The hammer of the celebrity gods strikes again
It’s okay to let our inner dungeon master show every now and again. You know – admit to liking “Lord of The Rings: The Fellowship of the Rings” for the gloom and doom; admit to liking Led Zeppelin in high school for the same reasons… Now there’s the pasty-faced goth metal of Deadsy, who have re-imagined the music as a soundtrack to New Hollywood’s excess and cheekbones. You can almost see the tags on the underwear of the starry-eyed models who will gape with thousand-eyed stares as Deadsy sweeps onward with their threshing oar.
The Los Angeles-based quintet has found its way to Dreamworks and a leadoff single, “Keys to Gramercy Park,” which features Korn’s Jonathan Davis (also a Deadsy mentor) on backing vocals. They’ll be touring this summer with Davis’ band, as well as this year’s winner of the Please Leave Us The Fuck Alone Award, Puddle of Mudd. As part of its decadent schoolboy shtick, Deadsy employs a complicated belief system/manifesto; it involves many enormous words, pseudonyms for each of its five members, and is boring in the manner of an elaborate boarding school prank, so click here if you’re interested. And here’s a Deadsy health and safety tip: Lead Deadsy brain is Elijah Blue/”P. Exeter Blue”, the exotic offspring of Cher and Greg Allman.
What would your band sound like if you were Cher and Greg Allman’s kid? One listen to Deadsy’s Commencement, and it’s pretty clear that Blue and his den of thieves took the tramps as their groupies and cooked the gypsies in a stew. Deadsy sounds like “The Grand Illusion” at 78rpms, Daniel Ash fronting Children of Bodom, or the music that’s made when the only guy in the band who has a truck/practice space/rich parents/extra girlfriends/________ happens to play a synthesizer and have an Aleister Crowley fixation.
The formula is simple. And it works. Barely.
While his vocal delivery vacillates between Bowie, Murder, Inc.’s Chris Connelly, and various fey English singers of the 1980s, Blue delivers wordy tales with spooky themes that reflect his fascination with Crowley. This all takes place over a beta test of baroque, sludgy guitar and preening synth lines that would be as hokey as Deadsy’s kooky manifesto if the keys didn’t sketch out just the right melody for the job. The album’s first five tracks are particularly strong; Deadsy even includes a ballsy cover of Sebadoh’s “Brand New Love,” somehow exhuming a new form of rock from a slow, acoustic song that was already rocked out by Superchunk over ten years ago.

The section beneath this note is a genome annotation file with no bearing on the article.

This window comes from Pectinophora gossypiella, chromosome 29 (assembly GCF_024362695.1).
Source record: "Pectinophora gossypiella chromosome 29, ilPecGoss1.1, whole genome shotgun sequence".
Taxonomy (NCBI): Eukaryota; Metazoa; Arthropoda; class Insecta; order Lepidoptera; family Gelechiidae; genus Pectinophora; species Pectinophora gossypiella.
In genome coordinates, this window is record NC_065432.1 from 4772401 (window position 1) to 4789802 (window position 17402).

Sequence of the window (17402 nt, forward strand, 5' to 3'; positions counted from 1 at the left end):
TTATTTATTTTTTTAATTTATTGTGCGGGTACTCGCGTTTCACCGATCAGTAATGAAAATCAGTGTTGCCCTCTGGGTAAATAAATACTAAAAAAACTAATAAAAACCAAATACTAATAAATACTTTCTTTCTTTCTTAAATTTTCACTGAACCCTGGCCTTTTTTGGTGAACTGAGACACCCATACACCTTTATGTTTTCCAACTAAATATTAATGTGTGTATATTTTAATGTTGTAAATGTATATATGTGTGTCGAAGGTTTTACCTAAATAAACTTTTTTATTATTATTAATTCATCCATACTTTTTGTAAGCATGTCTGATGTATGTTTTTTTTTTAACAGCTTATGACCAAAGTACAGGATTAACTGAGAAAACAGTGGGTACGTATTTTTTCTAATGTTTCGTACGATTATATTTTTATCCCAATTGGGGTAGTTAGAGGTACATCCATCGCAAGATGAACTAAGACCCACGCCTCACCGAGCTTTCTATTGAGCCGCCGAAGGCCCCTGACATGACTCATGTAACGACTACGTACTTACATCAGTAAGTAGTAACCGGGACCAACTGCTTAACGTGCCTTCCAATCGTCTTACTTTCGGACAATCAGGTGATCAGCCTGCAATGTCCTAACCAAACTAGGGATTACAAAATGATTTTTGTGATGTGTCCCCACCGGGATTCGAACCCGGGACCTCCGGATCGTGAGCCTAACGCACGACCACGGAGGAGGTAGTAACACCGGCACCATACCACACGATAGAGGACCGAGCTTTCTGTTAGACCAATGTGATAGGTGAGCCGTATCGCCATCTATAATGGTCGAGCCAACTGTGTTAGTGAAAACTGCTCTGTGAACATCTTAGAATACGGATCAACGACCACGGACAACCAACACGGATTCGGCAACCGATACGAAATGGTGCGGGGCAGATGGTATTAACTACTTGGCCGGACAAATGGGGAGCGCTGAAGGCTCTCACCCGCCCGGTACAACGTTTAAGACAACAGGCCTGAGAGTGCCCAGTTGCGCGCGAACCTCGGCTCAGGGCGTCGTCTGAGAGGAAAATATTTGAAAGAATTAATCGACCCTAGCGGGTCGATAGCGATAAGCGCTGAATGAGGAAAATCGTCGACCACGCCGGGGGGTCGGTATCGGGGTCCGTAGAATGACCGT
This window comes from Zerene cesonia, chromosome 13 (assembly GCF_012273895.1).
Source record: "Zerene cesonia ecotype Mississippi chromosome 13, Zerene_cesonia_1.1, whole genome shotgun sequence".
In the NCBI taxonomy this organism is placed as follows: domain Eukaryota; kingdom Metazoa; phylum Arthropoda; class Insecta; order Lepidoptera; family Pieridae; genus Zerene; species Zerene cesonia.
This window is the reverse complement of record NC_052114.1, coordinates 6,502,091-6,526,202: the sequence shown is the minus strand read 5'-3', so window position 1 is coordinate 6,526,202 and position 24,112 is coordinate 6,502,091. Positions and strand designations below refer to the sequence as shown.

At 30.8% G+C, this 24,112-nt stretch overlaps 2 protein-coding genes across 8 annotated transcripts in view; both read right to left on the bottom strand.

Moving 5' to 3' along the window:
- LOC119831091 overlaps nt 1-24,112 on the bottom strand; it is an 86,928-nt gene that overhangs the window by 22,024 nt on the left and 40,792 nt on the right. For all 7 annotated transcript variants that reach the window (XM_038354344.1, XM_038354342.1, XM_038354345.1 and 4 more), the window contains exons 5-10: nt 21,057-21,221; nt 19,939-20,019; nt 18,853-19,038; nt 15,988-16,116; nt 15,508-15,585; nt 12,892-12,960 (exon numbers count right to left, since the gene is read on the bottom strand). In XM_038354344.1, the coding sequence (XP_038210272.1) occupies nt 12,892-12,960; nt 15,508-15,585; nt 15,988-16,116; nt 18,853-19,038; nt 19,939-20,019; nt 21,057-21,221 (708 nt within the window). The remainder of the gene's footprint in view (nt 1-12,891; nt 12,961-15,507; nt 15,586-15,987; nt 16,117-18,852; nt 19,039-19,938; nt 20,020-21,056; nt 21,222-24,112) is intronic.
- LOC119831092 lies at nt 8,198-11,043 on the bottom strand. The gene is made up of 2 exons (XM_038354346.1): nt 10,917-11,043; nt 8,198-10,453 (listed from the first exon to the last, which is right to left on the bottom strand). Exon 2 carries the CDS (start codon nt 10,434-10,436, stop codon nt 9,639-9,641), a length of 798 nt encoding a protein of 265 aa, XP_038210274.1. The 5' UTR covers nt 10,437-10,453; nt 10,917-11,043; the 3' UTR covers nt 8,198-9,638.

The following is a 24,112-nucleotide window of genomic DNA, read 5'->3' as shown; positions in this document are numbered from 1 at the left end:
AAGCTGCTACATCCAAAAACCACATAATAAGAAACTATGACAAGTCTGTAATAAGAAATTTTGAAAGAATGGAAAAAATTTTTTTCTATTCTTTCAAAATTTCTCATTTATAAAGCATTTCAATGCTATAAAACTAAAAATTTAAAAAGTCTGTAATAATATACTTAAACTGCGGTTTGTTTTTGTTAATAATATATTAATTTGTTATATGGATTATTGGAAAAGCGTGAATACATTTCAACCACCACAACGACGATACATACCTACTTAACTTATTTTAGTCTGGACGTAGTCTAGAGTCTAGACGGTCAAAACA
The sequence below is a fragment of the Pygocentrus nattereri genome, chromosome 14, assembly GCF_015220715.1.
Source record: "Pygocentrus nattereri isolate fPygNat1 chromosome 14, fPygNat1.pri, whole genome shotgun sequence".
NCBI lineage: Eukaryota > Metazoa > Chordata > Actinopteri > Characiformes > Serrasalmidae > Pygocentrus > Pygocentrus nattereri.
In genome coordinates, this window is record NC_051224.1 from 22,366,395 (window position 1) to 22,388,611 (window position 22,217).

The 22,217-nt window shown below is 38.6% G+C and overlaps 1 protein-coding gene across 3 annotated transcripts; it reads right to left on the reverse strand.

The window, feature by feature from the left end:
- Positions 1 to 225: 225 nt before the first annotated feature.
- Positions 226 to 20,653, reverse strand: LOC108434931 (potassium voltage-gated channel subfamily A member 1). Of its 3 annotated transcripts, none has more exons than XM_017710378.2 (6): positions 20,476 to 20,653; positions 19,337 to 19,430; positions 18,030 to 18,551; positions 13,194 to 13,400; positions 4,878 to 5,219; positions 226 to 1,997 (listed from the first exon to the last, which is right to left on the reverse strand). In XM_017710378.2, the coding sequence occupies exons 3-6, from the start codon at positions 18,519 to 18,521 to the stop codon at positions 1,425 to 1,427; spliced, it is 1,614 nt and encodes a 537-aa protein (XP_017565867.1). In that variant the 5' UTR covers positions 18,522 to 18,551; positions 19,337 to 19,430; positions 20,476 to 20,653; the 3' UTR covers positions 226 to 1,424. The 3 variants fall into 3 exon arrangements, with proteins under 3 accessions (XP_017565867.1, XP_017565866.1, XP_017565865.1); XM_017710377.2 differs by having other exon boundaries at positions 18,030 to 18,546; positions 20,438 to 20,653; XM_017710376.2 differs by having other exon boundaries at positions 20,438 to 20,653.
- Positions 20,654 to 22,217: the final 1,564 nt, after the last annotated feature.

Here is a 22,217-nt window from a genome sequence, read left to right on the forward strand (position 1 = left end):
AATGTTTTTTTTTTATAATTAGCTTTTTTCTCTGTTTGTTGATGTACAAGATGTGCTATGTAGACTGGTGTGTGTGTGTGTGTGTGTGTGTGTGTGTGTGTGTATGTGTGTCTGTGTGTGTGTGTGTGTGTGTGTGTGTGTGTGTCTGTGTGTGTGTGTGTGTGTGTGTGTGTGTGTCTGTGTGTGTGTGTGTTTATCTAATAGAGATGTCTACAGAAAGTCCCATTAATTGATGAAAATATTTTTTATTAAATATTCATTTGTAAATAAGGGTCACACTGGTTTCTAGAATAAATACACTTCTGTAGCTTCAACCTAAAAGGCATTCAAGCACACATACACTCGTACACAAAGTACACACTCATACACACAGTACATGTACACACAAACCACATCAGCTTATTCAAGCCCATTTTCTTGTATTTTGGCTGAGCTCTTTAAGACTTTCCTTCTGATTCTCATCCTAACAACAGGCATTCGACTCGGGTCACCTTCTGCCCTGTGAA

If this is all sounding very Blue Oyster Cult, you’re not too far off. But think about it. Isn’t “Don’t Fear The Reaper” a great song? Clunking dark world imagery grafted onto the classic suburban Romeo and Juliet theme? That’s gold! The song’s boiling instrumental midsection always reminds me of that Tom & Jerry episode where Tom is being fried by the devil in a huge skillet. And the guitar fades back in, the curtains blew and then he appeared…the Greg Kihn band was right: They just don’t write ’em like that anymore. Which makes it even better that Deadsy does. Kind of. There’s too much of Korn and Orgy in Deady’s Cain and Abel. But nevertheless, their decadent turn on glowering synth metal is admirable, and even a little fun in a headphones-only sort of way. Let’s be honest. How long has it been since changelings, ghost ships, and other mythological hickamajaw have received lyrical shout-outs? Blue and his droogs even build the hook to “Gramercy Park” around a creed: “Revenge of the Hittites!” At press time, this was the only mention of the ancient Mesopotamian culture in the history of pop music. All this by a celebrity/rocker no less? I’ll tell you what: Keanu Reeves is scratching his head.
Last year in a Vanity Fair article about the children of the stars, Blue waxed macabre about Deadsy’s sound and fury. He referred to his music as “undercore,” which could either suggest the occult themes in Blue’s lyrics or some kind of bare essentials-worshipping music scene. Commencement doesn’t crush you like Blue has said his music will. But it’s a perfectly serviceable amalgam of some of rock music’s less traveled forks. It’s nice to hear the synthesizer married to the chugga-chugga of heavy metal guitar, and not wake up screaming because you realize you’ve become a Dream Theater fan. And it’s okay to embrace your inner dungeon master every now and again. but if you start carrying around 20-sided dice in a little bag, we’re going to kick your ass.